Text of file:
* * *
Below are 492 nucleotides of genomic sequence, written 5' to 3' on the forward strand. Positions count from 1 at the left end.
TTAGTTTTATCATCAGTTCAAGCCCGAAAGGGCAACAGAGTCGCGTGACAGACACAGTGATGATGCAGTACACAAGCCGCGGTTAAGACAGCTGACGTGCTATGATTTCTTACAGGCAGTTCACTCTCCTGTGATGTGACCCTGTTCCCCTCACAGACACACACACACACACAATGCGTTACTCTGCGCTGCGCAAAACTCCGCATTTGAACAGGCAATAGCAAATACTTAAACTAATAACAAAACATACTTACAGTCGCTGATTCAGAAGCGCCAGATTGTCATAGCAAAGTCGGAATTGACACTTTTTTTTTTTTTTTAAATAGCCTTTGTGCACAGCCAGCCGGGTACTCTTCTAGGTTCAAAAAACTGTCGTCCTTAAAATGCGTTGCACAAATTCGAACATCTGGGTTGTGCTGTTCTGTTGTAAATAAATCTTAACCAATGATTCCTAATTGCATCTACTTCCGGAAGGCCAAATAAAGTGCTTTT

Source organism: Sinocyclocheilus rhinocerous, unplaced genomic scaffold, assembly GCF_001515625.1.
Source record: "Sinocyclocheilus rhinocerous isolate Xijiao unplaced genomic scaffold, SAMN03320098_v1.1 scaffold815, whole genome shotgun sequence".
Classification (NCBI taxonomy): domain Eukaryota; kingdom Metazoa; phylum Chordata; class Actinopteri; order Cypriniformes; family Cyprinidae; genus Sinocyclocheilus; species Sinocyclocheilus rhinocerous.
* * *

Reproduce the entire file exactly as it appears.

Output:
Below are 492 nucleotides of genomic sequence, written 5' to 3' on the forward strand. Positions count from 1 at the left end.
TTAGTTTTATCATCAGTTCAAGCCCGAAAGGGCAACAGAGTCGCGTGACAGACACAGTGATGATGCAGTACACAAGCCGCGGTTAAGACAGCTGACGTGCTATGATTTCTTACAGGCAGTTCACTCTCCTGTGATGTGACCCTGTTCCCCTCACAGACACACACACACACACAATGCGTTACTCTGCGCTGCGCAAAACTCCGCATTTGAACAGGCAATAGCAAATACTTAAACTAATAACAAAACATACTTACAGTCGCTGATTCAGAAGCGCCAGATTGTCATAGCAAAGTCGGAATTGACACTTTTTTTTTTTTTTTAAATAGCCTTTGTGCACAGCCAGCCGGGTACTCTTCTAGGTTCAAAAAACTGTCGTCCTTAAAATGCGTTGCACAAATTCGAACATCTGGGTTGTGCTGTTCTGTTGTAAATAAATCTTAACCAATGATTCCTAATTGCATCTACTTCCGGAAGGCCAAATAAAGTGCTTTT

Source organism: Sinocyclocheilus rhinocerous, unplaced genomic scaffold, assembly GCF_001515625.1.
Source record: "Sinocyclocheilus rhinocerous isolate Xijiao unplaced genomic scaffold, SAMN03320098_v1.1 scaffold815, whole genome shotgun sequence".
Classification (NCBI taxonomy): domain Eukaryota; kingdom Metazoa; phylum Chordata; class Actinopteri; order Cypriniformes; family Cyprinidae; genus Sinocyclocheilus; species Sinocyclocheilus rhinocerous.